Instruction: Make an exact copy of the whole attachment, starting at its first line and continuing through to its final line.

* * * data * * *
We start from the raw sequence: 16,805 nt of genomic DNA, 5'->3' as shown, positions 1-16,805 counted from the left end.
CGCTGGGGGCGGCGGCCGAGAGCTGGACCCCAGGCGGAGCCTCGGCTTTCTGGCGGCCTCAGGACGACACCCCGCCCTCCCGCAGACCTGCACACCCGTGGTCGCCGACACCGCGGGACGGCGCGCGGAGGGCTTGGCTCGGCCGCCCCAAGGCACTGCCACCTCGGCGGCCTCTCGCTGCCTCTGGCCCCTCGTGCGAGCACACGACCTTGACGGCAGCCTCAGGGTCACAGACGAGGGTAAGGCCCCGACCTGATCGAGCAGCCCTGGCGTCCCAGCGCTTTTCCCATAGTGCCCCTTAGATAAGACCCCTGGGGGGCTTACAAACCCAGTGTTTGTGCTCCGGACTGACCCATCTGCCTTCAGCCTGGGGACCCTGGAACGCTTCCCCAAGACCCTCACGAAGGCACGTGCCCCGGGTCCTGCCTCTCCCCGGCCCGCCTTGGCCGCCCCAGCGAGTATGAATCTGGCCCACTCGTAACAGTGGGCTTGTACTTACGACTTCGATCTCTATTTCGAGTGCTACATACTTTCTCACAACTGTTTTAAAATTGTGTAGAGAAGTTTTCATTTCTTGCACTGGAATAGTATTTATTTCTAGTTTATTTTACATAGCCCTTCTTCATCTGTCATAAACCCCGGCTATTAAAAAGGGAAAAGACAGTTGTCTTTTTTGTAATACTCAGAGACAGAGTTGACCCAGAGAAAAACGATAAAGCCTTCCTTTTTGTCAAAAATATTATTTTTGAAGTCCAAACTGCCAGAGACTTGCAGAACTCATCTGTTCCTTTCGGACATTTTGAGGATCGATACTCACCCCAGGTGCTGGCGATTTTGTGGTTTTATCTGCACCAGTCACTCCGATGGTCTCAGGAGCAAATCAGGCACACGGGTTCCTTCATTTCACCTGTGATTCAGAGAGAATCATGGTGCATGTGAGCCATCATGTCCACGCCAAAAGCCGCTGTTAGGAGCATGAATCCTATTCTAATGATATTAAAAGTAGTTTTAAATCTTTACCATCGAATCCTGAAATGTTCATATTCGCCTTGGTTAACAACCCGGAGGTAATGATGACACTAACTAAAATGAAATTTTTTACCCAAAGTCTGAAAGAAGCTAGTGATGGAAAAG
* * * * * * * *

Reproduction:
We start from the raw sequence: 16,805 nt of genomic DNA, 5'->3' as shown, positions 1-16,805 counted from the left end.
CGCTGGGGGCGGCGGCCGAGAGCTGGACCCCAGGCGGAGCCTCGGCTTTCTGGCGGCCTCAGGACGACACCCCGCCCTCCCGCAGACCTGCACACCCGTGGTCGCCGACACCGCGGGACGGCGCGCGGAGGGCTTGGCTCGGCCGCCCCAAGGCACTGCCACCTCGGCGGCCTCTCGCTGCCTCTGGCCCCTCGTGCGAGCACACGACCTTGACGGCAGCCTCAGGGTCACAGACGAGGGTAAGGCCCCGACCTGATCGAGCAGCCCTGGCGTCCCAGCGCTTTTCCCATAGTGCCCCTTAGATAAGACCCCTGGGGGGCTTACAAACCCAGTGTTTGTGCTCCGGACTGACCCATCTGCCTTCAGCCTGGGGACCCTGGAACGCTTCCCCAAGACCCTCACGAAGGCACGTGCCCCGGGTCCTGCCTCTCCCCGGCCCGCCTTGGCCGCCCCAGCGAGTATGAATCTGGCCCACTCGTAACAGTGGGCTTGTACTTACGACTTCGATCTCTATTTCGAGTGCTACATACTTTCTCACAACTGTTTTAAAATTGTGTAGAGAAGTTTTCATTTCTTGCACTGGAATAGTATTTATTTCTAGTTTATTTTACATAGCCCTTCTTCATCTGTCATAAACCCCGGCTATTAAAAAGGGAAAAGACAGTTGTCTTTTTTGTAATACTCAGAGACAGAGTTGACCCAGAGAAAAACGATAAAGCCTTCCTTTTTGTCAAAAATATTATTTTTGAAGTCCAAACTGCCAGAGACTTGCAGAACTCATCTGTTCCTTTCGGACATTTTGAGGATCGATACTCACCCCAGGTGCTGGCGATTTTGTGGTTTTATCTGCACCAGTCACTCCGATGGTCTCAGGAGCAAATCAGGCACACGGGTTCCTTCATTTCACCTGTGATTCAGAGAGAATCATGGTGCATGTGAGCCATCATGTCCACGCCAAAAGCCGCTGTTAGGAGCATGAATCCTATTCTAATGATATTAAAAGTAGTTTTAAATCTTTACCATCGAATCCTGAAATGTTCATATTCGCCTTGGTTAACAACCCGGAGGTAATGATGACACTAACTAAAATGAAATTTTTTACCCAAAGTCTGAAAGAAGCTAGTGATGGAAAAG